So what if it's partly the overuse of imagery and analogies which makes QM seem so weird? Sure, QM is indeed weird. Nonetheless, using images, picture and analogies which are applicable to the macro-scale (then applying them to the micro-scale) can't help but make things weirder. On the other hand, without imagery and the requisite mathematics, how does any layperson or even physicist know that QM is weird at all?

It's not only laypersons who have problems with “picturing” the phenomena of QM - physicists do too. And since the failures (or limits) of the imagination have just been been stressed, here's the philosopher Ernan McMullin stating the following:

If we cannot quite imagine what they are, this is due to the distance of the microworld from the world in which our imaginations were formed, not to the existential shortcomings of electrons...”

Of course all this depends on what exactly is meant by the word “picturing” or “imagining”. It also depends on what's meant by the words “understanding quantum mechanics”. Sometimes the problem is also to do with the concepts we use to describe QM phenomena. In other words, it's not only about imagery.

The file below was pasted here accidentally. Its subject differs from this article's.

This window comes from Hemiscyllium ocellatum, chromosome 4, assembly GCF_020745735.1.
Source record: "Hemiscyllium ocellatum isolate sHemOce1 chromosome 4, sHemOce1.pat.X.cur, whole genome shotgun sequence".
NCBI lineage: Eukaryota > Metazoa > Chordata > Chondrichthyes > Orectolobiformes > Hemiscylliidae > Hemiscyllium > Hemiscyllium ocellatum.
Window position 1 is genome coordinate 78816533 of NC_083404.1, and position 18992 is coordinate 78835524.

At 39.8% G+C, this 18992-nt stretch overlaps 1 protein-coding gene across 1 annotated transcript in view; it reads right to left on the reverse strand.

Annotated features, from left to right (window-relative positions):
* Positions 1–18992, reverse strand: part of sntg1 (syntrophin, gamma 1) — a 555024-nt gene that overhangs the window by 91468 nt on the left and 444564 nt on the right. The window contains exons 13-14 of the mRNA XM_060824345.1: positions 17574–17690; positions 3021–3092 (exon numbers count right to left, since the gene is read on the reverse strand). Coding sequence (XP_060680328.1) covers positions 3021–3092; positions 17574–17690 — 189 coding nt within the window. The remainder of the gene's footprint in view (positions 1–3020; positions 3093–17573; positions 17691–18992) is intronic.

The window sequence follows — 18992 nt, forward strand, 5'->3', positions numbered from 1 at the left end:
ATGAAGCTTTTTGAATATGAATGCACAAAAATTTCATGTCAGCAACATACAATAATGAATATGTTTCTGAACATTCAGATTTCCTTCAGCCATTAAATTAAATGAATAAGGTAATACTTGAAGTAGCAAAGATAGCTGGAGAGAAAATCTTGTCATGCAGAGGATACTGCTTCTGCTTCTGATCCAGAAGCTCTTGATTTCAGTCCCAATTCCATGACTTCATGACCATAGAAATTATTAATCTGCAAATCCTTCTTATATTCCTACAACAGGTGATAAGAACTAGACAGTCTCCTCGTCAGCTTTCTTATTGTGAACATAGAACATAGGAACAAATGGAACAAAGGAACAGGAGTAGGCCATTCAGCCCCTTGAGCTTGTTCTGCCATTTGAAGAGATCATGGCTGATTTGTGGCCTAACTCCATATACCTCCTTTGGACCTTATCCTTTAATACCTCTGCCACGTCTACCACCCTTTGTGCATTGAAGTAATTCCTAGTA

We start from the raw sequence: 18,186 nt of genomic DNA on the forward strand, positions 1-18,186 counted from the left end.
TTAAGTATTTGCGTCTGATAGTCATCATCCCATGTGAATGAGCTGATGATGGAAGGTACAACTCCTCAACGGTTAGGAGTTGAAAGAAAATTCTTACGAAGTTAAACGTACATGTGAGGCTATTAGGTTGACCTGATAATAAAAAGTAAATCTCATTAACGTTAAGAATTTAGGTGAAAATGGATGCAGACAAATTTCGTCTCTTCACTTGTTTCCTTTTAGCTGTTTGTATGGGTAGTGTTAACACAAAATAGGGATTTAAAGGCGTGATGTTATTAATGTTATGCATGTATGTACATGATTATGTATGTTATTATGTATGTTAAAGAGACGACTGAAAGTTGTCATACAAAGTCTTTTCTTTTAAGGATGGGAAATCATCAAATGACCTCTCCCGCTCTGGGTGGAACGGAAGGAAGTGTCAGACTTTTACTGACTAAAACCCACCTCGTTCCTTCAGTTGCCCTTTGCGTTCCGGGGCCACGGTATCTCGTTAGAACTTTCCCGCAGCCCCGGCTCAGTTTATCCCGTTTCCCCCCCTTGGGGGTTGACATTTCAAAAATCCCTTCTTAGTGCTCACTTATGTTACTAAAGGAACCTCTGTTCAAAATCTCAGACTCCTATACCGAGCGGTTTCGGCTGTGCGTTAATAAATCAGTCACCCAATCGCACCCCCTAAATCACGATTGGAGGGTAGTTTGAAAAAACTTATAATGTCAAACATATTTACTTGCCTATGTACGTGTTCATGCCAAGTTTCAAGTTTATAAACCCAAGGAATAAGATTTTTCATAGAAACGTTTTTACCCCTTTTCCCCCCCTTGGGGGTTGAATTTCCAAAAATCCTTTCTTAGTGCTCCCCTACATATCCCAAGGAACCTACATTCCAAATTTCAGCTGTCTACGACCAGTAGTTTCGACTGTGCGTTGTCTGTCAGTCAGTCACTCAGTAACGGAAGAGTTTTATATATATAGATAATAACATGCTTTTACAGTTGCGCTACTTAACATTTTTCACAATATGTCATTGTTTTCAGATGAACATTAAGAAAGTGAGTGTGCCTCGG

Take a classic example: “wave-particle duality”.

Perhaps part of this problem is that the wave description isn't very apt in the first place. That is, waves at the subatomic level aren't like waves in the sea, in your bath or even like waves at all. (The graphic representations of the “peaks and troughs” of the interference pattern, for example, may not help.) This is why Erwin Schrodinger, for one, decided to call them “wave functions” instead of "waves". In other words, the wave description (even if only analogical) was never satisfactory to Schrodinger and indeed to many other physicists.

So what about particles?

The American philosopher Ernest Nagel once discussed the “puzzling characteristics” of particles. These puzzling characteristics were seen to have been “incompatible”. (The word “incompatible” isn't a synonym of “contradictory”.) More precisely, Nagel argued that electrons are

construed to have features which make it appropriate to think of them as a system of waves”.

Yet, on the other hand, electrons “also have traits which lead us to think of them as particles”.